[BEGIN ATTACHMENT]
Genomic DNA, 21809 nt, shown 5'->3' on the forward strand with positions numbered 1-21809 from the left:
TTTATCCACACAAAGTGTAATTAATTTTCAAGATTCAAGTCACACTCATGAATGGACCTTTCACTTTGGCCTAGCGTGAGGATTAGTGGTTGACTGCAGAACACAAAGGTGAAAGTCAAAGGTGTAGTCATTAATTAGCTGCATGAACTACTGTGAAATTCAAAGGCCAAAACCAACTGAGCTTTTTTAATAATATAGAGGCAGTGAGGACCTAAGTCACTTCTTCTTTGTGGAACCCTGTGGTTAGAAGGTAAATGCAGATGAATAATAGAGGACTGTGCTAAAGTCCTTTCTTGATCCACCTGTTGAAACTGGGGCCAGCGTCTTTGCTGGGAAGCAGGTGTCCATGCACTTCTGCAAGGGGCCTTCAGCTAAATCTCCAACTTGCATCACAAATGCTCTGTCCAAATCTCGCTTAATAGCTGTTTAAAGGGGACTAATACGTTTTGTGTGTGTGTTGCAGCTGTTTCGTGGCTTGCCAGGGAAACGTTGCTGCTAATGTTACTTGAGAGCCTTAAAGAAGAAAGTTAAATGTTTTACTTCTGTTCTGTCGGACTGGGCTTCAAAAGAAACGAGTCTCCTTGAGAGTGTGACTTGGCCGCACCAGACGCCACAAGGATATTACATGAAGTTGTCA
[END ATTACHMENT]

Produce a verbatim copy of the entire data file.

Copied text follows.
Genomic DNA, 21809 nt, shown 5'->3' on the forward strand with positions numbered 1-21809 from the left:
TTTATCCACACAAAGTGTAATTAATTTTCAAGATTCAAGTCACACTCATGAATGGACCTTTCACTTTGGCCTAGCGTGAGGATTAGTGGTTGACTGCAGAACACAAAGGTGAAAGTCAAAGGTGTAGTCATTAATTAGCTGCATGAACTACTGTGAAATTCAAAGGCCAAAACCAACTGAGCTTTTTTAATAATATAGAGGCAGTGAGGACCTAAGTCACTTCTTCTTTGTGGAACCCTGTGGTTAGAAGGTAAATGCAGATGAATAATAGAGGACTGTGCTAAAGTCCTTTCTTGATCCACCTGTTGAAACTGGGGCCAGCGTCTTTGCTGGGAAGCAGGTGTCCATGCACTTCTGCAAGGGGCCTTCAGCTAAATCTCCAACTTGCATCACAAATGCTCTGTCCAAATCTCGCTTAATAGCTGTTTAAAGGGGACTAATACGTTTTGTGTGTGTGTTGCAGCTGTTTCGTGGCTTGCCAGGGAAACGTTGCTGCTAATGTTACTTGAGAGCCTTAAAGAAGAAAGTTAAATGTTTTACTTCTGTTCTGTCGGACTGGGCTTCAAAAGAAACGAGTCTCCTTGAGAGTGTGACTTGGCCGCACCAGACGCCACAAGGATATTACATGAAGTTGTCA